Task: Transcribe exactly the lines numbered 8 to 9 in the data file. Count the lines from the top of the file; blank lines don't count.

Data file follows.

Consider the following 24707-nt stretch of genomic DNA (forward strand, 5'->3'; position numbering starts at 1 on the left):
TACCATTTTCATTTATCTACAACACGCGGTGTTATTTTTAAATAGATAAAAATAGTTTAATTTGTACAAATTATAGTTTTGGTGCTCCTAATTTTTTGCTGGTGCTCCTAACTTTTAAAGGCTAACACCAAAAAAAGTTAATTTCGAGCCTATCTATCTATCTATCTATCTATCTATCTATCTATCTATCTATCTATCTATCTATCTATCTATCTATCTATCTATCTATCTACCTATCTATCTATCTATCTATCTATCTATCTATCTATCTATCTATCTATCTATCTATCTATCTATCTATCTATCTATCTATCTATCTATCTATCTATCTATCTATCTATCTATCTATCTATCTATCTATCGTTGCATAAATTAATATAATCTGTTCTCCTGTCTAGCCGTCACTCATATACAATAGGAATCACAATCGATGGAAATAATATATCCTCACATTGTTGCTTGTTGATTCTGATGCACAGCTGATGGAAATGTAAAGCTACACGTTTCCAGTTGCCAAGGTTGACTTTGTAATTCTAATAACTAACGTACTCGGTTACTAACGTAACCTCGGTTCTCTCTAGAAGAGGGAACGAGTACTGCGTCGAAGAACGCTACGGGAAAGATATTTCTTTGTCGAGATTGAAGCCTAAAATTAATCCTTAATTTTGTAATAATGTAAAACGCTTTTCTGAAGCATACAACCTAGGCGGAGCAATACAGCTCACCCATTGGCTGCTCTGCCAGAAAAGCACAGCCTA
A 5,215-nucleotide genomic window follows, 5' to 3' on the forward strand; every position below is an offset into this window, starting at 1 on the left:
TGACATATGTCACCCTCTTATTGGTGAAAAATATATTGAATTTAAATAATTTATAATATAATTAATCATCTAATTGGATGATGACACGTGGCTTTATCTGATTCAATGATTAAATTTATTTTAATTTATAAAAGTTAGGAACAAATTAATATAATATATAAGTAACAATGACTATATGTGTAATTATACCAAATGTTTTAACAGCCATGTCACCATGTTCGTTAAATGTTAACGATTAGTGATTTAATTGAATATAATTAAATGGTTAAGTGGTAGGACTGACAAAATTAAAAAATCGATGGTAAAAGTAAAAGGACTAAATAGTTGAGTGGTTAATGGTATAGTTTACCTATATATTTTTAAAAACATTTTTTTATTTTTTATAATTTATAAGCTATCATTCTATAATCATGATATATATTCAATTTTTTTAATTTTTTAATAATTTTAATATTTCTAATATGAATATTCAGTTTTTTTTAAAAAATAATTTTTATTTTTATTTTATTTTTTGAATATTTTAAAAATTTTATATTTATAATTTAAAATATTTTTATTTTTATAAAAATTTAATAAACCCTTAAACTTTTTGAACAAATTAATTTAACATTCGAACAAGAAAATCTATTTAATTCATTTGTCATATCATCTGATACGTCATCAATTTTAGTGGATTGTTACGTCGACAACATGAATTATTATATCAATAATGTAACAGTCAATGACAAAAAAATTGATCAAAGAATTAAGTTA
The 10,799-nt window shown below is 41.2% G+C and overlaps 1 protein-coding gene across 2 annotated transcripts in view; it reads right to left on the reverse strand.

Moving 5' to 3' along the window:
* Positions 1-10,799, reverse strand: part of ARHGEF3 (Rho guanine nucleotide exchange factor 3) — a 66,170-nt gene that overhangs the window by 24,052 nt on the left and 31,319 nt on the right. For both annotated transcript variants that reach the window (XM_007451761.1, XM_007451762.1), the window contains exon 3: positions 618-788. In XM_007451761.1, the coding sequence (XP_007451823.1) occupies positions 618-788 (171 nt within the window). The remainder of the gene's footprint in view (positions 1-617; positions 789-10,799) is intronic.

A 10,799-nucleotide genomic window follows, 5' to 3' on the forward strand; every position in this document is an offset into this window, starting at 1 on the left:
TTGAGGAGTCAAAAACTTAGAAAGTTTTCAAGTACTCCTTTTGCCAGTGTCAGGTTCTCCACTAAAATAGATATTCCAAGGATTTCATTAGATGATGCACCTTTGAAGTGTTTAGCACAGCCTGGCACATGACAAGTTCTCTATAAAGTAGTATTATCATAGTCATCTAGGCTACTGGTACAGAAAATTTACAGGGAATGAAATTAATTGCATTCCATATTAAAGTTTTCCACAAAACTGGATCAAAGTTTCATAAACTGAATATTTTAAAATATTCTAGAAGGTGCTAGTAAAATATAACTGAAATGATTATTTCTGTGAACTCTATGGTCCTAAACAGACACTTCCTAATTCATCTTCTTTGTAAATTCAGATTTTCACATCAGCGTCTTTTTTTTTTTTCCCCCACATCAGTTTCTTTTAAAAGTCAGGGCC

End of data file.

A 10,799-nucleotide genomic window follows, 5' to 3' on the forward strand; every position in this document is an offset into this window, starting at 1 on the left:
TTGAGGAGTCAAAAACTTAGAAAGTTTTCAAGTACTCCTTTTGCCAGTGTCAGGTTCTCCACTAAAATAGATATTCCAAGGATTTCATTAGATGATGCACCTTTGAAGTGTTTAGCACAGCCTGGCACATGACAAGTTCTCTATAAAGTAGTATTATCATAGTCATCTAGGCTACTGGTACAGAAAATTTACAGGGAATGAAATTAATTGCATTCCATATTAAAGTTTTCCACAAAACTGGATCAAAGTTTCATAAACTGAATATTTTAAAATATTCTAGAAGGTGCTAGTAAAATATAACTGAAATGATTATTTCTGTGAACTCTATGGTCCTAAACAGACACTTCCTAATTCATCTTCTTTGTAAATTCAGATTTTCACATCAGCGTCTTTTTTTTTTTTCCCCCACATCAGTTTCTTTTAAAAGTCAGGGCC